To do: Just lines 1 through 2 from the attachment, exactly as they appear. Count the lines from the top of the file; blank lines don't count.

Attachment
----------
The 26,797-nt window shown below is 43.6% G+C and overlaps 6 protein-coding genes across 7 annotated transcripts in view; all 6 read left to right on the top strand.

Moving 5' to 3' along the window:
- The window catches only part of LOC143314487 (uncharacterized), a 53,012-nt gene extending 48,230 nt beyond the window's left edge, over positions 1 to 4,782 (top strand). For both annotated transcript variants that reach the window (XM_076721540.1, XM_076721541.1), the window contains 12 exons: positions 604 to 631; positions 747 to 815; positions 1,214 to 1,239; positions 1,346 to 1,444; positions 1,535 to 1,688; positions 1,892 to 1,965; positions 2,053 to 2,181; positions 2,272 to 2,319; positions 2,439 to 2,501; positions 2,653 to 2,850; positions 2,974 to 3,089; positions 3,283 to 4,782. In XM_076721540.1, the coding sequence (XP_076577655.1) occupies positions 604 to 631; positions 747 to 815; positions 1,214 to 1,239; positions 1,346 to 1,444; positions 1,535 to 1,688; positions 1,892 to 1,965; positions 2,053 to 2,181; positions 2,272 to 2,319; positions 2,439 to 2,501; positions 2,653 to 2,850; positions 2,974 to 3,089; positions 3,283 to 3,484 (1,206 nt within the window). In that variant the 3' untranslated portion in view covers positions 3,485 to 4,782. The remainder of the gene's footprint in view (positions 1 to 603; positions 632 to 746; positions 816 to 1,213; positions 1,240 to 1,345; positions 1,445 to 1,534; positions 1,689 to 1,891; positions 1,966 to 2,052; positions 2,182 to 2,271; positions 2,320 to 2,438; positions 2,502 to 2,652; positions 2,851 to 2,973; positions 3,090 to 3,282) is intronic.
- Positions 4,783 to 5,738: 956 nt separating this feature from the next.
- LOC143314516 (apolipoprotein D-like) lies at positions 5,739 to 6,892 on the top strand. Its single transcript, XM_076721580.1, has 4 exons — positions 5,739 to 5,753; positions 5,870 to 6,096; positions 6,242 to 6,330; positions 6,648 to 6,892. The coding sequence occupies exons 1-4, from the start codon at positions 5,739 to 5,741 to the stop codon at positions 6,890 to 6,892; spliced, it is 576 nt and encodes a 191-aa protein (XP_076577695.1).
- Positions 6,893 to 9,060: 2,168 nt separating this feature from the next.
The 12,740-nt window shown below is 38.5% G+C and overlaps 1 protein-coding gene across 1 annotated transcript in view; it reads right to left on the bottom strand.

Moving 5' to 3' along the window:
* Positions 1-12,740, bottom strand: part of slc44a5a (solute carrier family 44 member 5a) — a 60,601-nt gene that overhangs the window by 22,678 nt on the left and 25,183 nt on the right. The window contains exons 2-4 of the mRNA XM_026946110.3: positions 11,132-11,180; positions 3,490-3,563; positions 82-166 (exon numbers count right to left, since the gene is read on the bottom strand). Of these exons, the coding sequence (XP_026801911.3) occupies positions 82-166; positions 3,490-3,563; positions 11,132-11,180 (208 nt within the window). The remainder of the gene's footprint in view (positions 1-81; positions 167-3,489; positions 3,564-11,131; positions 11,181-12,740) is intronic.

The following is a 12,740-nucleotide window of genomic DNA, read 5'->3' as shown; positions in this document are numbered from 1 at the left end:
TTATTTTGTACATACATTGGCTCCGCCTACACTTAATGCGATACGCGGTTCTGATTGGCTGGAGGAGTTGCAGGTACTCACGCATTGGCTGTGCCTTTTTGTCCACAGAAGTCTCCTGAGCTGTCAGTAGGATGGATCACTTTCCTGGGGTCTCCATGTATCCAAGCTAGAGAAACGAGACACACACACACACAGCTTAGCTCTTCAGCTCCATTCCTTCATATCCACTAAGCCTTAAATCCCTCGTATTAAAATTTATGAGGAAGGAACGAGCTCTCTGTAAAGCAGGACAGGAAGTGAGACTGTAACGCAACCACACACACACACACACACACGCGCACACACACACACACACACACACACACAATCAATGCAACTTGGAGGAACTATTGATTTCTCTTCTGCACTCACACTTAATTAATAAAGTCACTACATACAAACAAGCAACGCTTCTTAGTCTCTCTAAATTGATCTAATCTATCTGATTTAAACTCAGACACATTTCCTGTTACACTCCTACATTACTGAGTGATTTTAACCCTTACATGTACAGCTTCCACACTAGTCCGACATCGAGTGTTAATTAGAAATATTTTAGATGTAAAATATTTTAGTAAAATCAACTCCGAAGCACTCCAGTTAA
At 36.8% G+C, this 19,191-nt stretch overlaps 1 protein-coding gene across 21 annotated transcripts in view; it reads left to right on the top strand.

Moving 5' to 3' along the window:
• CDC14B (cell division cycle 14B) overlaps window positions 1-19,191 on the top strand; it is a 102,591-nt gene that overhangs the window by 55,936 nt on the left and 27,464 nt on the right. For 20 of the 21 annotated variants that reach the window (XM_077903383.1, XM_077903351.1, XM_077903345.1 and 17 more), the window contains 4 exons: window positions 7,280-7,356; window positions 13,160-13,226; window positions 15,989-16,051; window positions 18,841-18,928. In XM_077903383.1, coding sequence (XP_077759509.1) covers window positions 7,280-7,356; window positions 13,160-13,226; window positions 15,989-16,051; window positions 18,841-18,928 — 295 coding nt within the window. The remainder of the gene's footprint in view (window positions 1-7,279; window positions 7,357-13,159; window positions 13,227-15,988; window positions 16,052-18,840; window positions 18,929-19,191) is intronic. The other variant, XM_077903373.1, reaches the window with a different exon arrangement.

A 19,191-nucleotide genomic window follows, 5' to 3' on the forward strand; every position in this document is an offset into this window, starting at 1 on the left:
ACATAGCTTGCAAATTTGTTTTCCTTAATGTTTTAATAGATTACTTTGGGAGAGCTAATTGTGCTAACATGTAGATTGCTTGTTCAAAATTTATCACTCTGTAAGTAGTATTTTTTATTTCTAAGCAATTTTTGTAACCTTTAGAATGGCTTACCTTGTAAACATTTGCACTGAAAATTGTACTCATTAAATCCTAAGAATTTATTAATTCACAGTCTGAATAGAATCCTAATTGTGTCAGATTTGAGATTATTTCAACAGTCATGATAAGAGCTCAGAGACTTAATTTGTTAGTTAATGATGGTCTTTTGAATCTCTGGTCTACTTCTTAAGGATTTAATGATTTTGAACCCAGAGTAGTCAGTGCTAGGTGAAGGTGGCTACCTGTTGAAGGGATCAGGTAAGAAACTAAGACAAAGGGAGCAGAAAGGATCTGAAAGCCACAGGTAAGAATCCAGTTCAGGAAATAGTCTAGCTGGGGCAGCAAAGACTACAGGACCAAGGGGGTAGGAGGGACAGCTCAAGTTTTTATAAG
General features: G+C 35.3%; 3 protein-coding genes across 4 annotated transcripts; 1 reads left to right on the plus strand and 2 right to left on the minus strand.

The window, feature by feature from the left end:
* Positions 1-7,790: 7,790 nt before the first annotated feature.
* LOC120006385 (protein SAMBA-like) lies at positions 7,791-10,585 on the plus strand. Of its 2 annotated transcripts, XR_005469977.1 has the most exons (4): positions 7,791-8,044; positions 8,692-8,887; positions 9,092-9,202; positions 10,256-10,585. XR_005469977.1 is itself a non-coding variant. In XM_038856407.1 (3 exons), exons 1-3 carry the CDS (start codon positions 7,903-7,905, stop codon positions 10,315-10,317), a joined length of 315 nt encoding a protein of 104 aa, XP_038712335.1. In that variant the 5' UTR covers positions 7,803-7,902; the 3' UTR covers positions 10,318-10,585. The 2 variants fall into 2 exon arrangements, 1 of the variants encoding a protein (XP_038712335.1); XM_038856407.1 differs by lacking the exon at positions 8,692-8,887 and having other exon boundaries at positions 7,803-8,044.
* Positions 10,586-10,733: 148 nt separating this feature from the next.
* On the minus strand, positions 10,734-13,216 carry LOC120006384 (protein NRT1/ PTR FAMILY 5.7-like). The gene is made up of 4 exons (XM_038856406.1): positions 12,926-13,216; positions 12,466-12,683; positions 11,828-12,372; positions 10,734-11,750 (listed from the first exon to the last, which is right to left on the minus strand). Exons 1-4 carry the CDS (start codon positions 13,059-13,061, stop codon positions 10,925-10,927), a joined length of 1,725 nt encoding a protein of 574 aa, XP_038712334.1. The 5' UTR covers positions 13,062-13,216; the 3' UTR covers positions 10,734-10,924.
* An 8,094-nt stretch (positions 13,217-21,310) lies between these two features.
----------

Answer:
The 26,797-nt window shown below is 43.6% G+C and overlaps 6 protein-coding genes across 7 annotated transcripts in view; all 6 read left to right on the top strand.

Moving 5' to 3' along the window: